My last blog post on April 18, 2016, focused on the value of pairing a Ketogenic Diet with traditional cancer treatments. The simple concept – Cancer cells thrive on glucose and starve when faced with Ketones. This was all over the media for several weeks.

It did not take long for those who disagree with the value of Ketosis to come forward. No – they would not challenge the value in the fight against Cancer – but raise the question – Is Ketosis safe.  The article is entitled: Ketogenic diet could help ‘starve’ tumours — but is it safe for the general population?

The article was published April 18, 2016, in the Yahoo Style section of their Web Site, by Gail Johnson. She is but a style journalist an blogger. The Article starts off on a positive note.

Doctors are monitoring the case of Adam Sorensen, a Calgary teen who was diagnosed with stage 4 glioblastoma multiforme, the most aggressive form of brain cancer. Following surgery and radiation, he started the ketogenic diet two and a half years ago. His most recent brain scan in March was clean, despite the fact that his type of cancer usually recurs within 18 months.

Sorensen’s diet consists of 80 per cent fat, 15 per cent protein, and five per cent carbs.

We can all pray that Adam wins his fight against Cancer.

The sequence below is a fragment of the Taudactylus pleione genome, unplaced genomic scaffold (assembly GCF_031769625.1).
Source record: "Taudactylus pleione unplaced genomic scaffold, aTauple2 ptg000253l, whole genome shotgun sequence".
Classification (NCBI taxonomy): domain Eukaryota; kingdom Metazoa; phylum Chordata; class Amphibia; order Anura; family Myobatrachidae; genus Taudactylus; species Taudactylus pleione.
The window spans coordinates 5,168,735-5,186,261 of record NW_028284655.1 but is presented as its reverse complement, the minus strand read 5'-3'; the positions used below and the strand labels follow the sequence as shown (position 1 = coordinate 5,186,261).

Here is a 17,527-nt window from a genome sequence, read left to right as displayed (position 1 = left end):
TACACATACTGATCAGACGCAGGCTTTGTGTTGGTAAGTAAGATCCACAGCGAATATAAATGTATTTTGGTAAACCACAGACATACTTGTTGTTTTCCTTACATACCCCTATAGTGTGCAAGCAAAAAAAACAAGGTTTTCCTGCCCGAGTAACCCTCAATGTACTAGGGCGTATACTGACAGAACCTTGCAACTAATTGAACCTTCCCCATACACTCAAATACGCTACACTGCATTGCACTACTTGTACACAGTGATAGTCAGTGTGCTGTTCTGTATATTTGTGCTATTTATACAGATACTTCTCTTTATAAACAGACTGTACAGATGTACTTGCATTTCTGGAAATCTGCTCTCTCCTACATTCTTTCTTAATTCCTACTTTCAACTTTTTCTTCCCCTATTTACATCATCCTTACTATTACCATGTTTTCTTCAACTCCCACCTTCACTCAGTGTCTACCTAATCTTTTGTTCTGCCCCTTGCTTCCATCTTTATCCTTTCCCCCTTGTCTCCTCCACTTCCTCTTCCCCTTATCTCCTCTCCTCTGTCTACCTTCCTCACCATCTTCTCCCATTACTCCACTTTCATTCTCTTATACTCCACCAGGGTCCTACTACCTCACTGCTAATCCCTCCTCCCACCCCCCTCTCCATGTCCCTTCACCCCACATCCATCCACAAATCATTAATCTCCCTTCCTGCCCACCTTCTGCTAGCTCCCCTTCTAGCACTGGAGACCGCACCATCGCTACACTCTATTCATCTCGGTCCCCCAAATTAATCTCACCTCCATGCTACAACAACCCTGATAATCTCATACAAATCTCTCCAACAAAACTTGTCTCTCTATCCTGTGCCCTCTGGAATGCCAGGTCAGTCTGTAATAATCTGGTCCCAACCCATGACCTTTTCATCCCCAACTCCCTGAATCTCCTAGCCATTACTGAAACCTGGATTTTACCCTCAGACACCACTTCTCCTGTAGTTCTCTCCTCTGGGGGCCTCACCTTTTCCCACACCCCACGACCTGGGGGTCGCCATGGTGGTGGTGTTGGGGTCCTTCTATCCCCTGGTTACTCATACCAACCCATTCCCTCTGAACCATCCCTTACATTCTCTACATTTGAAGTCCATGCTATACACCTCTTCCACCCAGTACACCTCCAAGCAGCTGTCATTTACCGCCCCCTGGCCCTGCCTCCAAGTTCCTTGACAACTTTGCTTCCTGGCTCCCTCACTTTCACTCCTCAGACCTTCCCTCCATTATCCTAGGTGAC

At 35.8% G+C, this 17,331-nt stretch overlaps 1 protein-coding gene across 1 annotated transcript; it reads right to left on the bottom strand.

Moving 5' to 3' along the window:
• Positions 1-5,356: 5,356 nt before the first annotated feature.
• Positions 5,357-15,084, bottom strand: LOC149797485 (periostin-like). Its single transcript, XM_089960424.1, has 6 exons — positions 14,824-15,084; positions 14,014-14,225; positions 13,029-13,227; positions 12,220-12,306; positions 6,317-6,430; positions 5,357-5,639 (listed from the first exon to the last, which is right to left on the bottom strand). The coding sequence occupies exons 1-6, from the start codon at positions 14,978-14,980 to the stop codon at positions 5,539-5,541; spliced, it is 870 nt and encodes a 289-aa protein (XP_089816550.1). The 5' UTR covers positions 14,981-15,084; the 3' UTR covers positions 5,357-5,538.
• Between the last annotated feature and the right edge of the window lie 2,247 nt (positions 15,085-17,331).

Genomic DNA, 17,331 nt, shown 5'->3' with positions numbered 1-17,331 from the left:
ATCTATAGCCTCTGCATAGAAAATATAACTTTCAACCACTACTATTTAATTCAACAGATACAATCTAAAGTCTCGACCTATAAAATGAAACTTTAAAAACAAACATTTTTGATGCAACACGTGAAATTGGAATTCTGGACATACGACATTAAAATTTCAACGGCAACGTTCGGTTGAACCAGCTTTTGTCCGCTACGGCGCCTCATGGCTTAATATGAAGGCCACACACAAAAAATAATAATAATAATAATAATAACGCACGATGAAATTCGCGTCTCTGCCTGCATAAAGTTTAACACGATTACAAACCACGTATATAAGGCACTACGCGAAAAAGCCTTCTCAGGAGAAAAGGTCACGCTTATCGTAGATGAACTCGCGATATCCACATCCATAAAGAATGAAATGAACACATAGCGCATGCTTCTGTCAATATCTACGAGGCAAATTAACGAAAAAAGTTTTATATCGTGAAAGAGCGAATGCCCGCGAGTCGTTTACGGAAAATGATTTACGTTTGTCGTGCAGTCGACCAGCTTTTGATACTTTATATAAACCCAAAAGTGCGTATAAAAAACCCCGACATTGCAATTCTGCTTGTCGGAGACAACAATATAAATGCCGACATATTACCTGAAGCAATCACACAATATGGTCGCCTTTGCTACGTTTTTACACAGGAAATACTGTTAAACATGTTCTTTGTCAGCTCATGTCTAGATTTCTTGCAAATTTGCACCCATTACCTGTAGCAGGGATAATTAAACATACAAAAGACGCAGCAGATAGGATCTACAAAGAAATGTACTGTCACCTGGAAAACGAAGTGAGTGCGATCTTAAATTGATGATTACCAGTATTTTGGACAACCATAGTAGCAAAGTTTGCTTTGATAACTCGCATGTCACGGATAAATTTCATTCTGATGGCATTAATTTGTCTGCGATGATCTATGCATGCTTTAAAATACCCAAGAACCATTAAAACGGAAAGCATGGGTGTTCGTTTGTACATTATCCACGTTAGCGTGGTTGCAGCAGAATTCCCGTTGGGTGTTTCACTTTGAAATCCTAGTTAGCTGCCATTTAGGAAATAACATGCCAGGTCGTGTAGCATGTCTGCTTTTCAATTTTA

But then she makes the following statement: “Not to be mistaken for Atkins, the ketogenic diet is controversial when it comes to being used for weight loss.”

We then get dueling Dietitians.  

Kristen Mancinelli, a registered dietitian and public health nutritionist based in L.A. who is plugging her book “The Ketogenic Diet: The Scientifically Approved Approach to Fast, Healthy Weight Loss” but pulls a CYA with the following:

Mancinelli cautions that people with diabetes, hypoglycemia, kidney disease, or other conditions that disturb metabolism should not attempt to follow a ketogenic diet. Diabetics who attempt a ketogenic diet could trigger ketoacidosis, a potentially fatal condition for them.

Since this is not in quotes – I can only wonder how accurate this is – particularly the BS about ketoacidosis.

The next dietitian goes further.

Toronto registered dietitian Andrea Falcone, however, says that solid research into the safety and efficacy of a ketogenic diet for weight loss is lacking.

“Everything in the research is short term, small sample size, so you really cannot address huge benefits with…research that has been done to date,” she says, noting that people who have tried the diet for weight loss haven’t been followed over the long term.

By severely restricting carbohydrates, she says, “you are not providing the body with the proper balance of nutrients,” and used over a long period, the diet could be “ very hazardous to our overall health.

There is so much solid research being done by real scientists. Why do we get a dietitian mouthing off half truths and spreading myths?

Yes – that type of reporting raises my blood pressure and makes me want to go out and eat an entire deep dish pizza.